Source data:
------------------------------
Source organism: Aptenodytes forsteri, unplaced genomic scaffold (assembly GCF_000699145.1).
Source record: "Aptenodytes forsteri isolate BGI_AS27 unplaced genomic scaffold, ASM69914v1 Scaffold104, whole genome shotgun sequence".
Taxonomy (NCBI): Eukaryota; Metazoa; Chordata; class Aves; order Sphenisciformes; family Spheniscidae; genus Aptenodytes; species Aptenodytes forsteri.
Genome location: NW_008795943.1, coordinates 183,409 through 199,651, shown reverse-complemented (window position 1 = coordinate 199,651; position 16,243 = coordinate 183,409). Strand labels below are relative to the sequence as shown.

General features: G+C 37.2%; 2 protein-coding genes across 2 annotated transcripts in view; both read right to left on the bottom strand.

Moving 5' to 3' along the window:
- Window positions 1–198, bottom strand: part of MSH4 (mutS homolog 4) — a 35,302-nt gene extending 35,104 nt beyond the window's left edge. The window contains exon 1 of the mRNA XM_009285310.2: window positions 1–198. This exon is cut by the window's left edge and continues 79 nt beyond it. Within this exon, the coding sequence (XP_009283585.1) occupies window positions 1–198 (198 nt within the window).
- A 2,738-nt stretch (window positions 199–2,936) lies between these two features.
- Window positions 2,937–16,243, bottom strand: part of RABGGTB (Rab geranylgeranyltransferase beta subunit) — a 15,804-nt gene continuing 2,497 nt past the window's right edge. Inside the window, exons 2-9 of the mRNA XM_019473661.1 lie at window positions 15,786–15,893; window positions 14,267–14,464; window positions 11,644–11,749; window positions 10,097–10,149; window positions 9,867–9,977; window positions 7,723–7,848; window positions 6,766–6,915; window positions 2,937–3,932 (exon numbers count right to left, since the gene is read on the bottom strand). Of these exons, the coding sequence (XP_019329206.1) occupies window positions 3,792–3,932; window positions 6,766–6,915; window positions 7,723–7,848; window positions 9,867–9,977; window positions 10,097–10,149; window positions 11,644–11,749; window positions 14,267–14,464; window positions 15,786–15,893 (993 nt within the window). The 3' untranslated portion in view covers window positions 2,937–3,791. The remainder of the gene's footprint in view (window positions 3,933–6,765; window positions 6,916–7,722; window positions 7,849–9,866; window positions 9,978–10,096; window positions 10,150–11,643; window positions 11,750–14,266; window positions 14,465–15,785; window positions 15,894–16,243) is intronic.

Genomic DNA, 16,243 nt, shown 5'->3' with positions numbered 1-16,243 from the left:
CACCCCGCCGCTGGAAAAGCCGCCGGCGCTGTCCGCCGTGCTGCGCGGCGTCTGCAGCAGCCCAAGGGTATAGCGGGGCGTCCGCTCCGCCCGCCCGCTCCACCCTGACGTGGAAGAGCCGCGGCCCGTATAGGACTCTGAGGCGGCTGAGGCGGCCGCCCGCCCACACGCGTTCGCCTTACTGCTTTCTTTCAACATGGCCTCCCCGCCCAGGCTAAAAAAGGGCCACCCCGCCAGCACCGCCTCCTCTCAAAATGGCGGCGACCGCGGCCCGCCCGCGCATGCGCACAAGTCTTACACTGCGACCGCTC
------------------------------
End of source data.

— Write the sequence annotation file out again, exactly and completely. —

Source organism: Aptenodytes forsteri, unplaced genomic scaffold (assembly GCF_000699145.1).
Source record: "Aptenodytes forsteri isolate BGI_AS27 unplaced genomic scaffold, ASM69914v1 Scaffold104, whole genome shotgun sequence".
Taxonomy (NCBI): Eukaryota; Metazoa; Chordata; class Aves; order Sphenisciformes; family Spheniscidae; genus Aptenodytes; species Aptenodytes forsteri.
Genome location: NW_008795943.1, coordinates 183,409 through 199,651, shown reverse-complemented (window position 1 = coordinate 199,651; position 16,243 = coordinate 183,409). Strand labels below are relative to the sequence as shown.

General features: G+C 37.2%; 2 protein-coding genes across 2 annotated transcripts in view; both read right to left on the bottom strand.

Moving 5' to 3' along the window:
- Window positions 1–198, bottom strand: part of MSH4 (mutS homolog 4) — a 35,302-nt gene extending 35,104 nt beyond the window's left edge. The window contains exon 1 of the mRNA XM_009285310.2: window positions 1–198. This exon is cut by the window's left edge and continues 79 nt beyond it. Within this exon, the coding sequence (XP_009283585.1) occupies window positions 1–198 (198 nt within the window).
- A 2,738-nt stretch (window positions 199–2,936) lies between these two features.
- Window positions 2,937–16,243, bottom strand: part of RABGGTB (Rab geranylgeranyltransferase beta subunit) — a 15,804-nt gene continuing 2,497 nt past the window's right edge. Inside the window, exons 2-9 of the mRNA XM_019473661.1 lie at window positions 15,786–15,893; window positions 14,267–14,464; window positions 11,644–11,749; window positions 10,097–10,149; window positions 9,867–9,977; window positions 7,723–7,848; window positions 6,766–6,915; window positions 2,937–3,932 (exon numbers count right to left, since the gene is read on the bottom strand). Of these exons, the coding sequence (XP_019329206.1) occupies window positions 3,792–3,932; window positions 6,766–6,915; window positions 7,723–7,848; window positions 9,867–9,977; window positions 10,097–10,149; window positions 11,644–11,749; window positions 14,267–14,464; window positions 15,786–15,893 (993 nt within the window). The 3' untranslated portion in view covers window positions 2,937–3,791. The remainder of the gene's footprint in view (window positions 3,933–6,765; window positions 6,916–7,722; window positions 7,849–9,866; window positions 9,978–10,096; window positions 10,150–11,643; window positions 11,750–14,266; window positions 14,465–15,785; window positions 15,894–16,243) is intronic.

Genomic DNA, 16,243 nt, shown 5'->3' with positions numbered 1-16,243 from the left:
CACCCCGCCGCTGGAAAAGCCGCCGGCGCTGTCCGCCGTGCTGCGCGGCGTCTGCAGCAGCCCAAGGGTATAGCGGGGCGTCCGCTCCGCCCGCCCGCTCCACCCTGACGTGGAAGAGCCGCGGCCCGTATAGGACTCTGAGGCGGCTGAGGCGGCCGCCCGCCCACACGCGTTCGCCTTACTGCTTTCTTTCAACATGGCCTCCCCGCCCAGGCTAAAAAAGGGCCACCCCGCCAGCACCGCCTCCTCTCAAAATGGCGGCGACCGCGGCCCGCCCGCGCATGCGCACAAGTCTTACACTGCGACCGCTC